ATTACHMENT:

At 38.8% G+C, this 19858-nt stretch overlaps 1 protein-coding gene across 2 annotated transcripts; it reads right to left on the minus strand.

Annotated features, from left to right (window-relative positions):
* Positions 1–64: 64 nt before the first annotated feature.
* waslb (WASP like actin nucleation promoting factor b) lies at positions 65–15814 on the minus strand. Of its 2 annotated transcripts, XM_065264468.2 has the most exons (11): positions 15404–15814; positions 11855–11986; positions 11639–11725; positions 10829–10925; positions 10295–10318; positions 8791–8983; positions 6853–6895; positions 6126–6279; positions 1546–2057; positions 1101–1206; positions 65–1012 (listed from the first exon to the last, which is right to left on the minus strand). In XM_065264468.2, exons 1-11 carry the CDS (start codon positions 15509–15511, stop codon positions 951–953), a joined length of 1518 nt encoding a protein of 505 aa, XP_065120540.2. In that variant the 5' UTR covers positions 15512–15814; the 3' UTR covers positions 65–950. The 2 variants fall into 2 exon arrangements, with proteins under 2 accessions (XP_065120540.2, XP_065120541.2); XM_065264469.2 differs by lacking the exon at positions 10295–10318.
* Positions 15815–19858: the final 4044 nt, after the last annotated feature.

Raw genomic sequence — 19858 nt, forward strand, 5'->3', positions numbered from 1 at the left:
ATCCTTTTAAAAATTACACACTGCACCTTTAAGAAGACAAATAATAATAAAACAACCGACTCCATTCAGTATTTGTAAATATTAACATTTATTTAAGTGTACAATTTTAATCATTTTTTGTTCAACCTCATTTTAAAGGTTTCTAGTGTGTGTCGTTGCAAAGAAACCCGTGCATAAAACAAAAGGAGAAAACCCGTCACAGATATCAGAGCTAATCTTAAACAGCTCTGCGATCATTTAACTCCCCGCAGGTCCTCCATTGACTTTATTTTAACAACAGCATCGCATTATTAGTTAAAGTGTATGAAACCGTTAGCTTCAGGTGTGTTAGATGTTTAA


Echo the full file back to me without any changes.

At 38.8% G+C, this 19858-nt stretch overlaps 1 protein-coding gene across 2 annotated transcripts; it reads right to left on the minus strand.

Annotated features, from left to right (window-relative positions):
* Positions 1–64: 64 nt before the first annotated feature.
* waslb (WASP like actin nucleation promoting factor b) lies at positions 65–15814 on the minus strand. Of its 2 annotated transcripts, XM_065264468.2 has the most exons (11): positions 15404–15814; positions 11855–11986; positions 11639–11725; positions 10829–10925; positions 10295–10318; positions 8791–8983; positions 6853–6895; positions 6126–6279; positions 1546–2057; positions 1101–1206; positions 65–1012 (listed from the first exon to the last, which is right to left on the minus strand). In XM_065264468.2, exons 1-11 carry the CDS (start codon positions 15509–15511, stop codon positions 951–953), a joined length of 1518 nt encoding a protein of 505 aa, XP_065120540.2. In that variant the 5' UTR covers positions 15512–15814; the 3' UTR covers positions 65–950. The 2 variants fall into 2 exon arrangements, with proteins under 2 accessions (XP_065120540.2, XP_065120541.2); XM_065264469.2 differs by lacking the exon at positions 10295–10318.
* Positions 15815–19858: the final 4044 nt, after the last annotated feature.

Raw genomic sequence — 19858 nt, forward strand, 5'->3', positions numbered from 1 at the left:
ATCCTTTTAAAAATTACACACTGCACCTTTAAGAAGACAAATAATAATAAAACAACCGACTCCATTCAGTATTTGTAAATATTAACATTTATTTAAGTGTACAATTTTAATCATTTTTTGTTCAACCTCATTTTAAAGGTTTCTAGTGTGTGTCGTTGCAAAGAAACCCGTGCATAAAACAAAAGGAGAAAACCCGTCACAGATATCAGAGCTAATCTTAAACAGCTCTGCGATCATTTAACTCCCCGCAGGTCCTCCATTGACTTTATTTTAACAACAGCATCGCATTATTAGTTAAAGTGTATGAAACCGTTAGCTTCAGGTGTGTTAGATGTTTAA